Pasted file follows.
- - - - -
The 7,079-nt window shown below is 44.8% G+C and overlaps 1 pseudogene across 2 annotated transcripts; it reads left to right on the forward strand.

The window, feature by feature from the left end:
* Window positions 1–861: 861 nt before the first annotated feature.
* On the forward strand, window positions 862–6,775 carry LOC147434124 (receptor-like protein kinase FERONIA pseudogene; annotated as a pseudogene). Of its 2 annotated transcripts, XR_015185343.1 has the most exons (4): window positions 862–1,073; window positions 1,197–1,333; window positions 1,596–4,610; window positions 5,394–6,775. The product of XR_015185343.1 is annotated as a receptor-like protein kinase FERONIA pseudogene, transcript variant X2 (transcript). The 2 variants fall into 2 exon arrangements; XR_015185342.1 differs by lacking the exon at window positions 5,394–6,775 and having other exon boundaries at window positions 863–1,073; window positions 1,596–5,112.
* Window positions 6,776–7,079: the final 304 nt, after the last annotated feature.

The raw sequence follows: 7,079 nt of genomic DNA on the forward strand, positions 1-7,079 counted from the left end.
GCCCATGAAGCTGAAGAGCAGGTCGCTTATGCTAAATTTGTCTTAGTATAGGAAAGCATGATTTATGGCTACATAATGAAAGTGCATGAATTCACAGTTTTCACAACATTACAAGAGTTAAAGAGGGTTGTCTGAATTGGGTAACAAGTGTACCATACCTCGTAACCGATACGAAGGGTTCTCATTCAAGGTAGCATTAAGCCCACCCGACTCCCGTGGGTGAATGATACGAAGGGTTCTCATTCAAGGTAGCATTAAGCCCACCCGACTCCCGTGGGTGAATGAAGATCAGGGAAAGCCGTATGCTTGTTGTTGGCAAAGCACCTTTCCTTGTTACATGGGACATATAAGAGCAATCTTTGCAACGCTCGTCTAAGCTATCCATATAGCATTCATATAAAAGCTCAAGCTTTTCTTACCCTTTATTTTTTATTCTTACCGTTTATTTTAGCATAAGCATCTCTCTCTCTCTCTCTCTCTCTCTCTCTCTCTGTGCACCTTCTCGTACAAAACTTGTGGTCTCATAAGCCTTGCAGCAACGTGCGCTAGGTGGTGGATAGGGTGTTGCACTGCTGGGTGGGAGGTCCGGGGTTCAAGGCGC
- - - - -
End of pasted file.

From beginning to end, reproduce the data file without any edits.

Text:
The 7,079-nt window shown below is 44.8% G+C and overlaps 1 pseudogene across 2 annotated transcripts; it reads left to right on the forward strand.

The window, feature by feature from the left end:
* Window positions 1–861: 861 nt before the first annotated feature.
* On the forward strand, window positions 862–6,775 carry LOC147434124 (receptor-like protein kinase FERONIA pseudogene; annotated as a pseudogene). Of its 2 annotated transcripts, XR_015185343.1 has the most exons (4): window positions 862–1,073; window positions 1,197–1,333; window positions 1,596–4,610; window positions 5,394–6,775. The product of XR_015185343.1 is annotated as a receptor-like protein kinase FERONIA pseudogene, transcript variant X2 (transcript). The 2 variants fall into 2 exon arrangements; XR_015185342.1 differs by lacking the exon at window positions 5,394–6,775 and having other exon boundaries at window positions 863–1,073; window positions 1,596–5,112.
* Window positions 6,776–7,079: the final 304 nt, after the last annotated feature.

The raw sequence follows: 7,079 nt of genomic DNA on the forward strand, positions 1-7,079 counted from the left end.
GCCCATGAAGCTGAAGAGCAGGTCGCTTATGCTAAATTTGTCTTAGTATAGGAAAGCATGATTTATGGCTACATAATGAAAGTGCATGAATTCACAGTTTTCACAACATTACAAGAGTTAAAGAGGGTTGTCTGAATTGGGTAACAAGTGTACCATACCTCGTAACCGATACGAAGGGTTCTCATTCAAGGTAGCATTAAGCCCACCCGACTCCCGTGGGTGAATGATACGAAGGGTTCTCATTCAAGGTAGCATTAAGCCCACCCGACTCCCGTGGGTGAATGAAGATCAGGGAAAGCCGTATGCTTGTTGTTGGCAAAGCACCTTTCCTTGTTACATGGGACATATAAGAGCAATCTTTGCAACGCTCGTCTAAGCTATCCATATAGCATTCATATAAAAGCTCAAGCTTTTCTTACCCTTTATTTTTTATTCTTACCGTTTATTTTAGCATAAGCATCTCTCTCTCTCTCTCTCTCTCTCTCTCTCTCTGTGCACCTTCTCGTACAAAACTTGTGGTCTCATAAGCCTTGCAGCAACGTGCGCTAGGTGGTGGATAGGGTGTTGCACTGCTGGGTGGGAGGTCCGGGGTTCAAGGCGC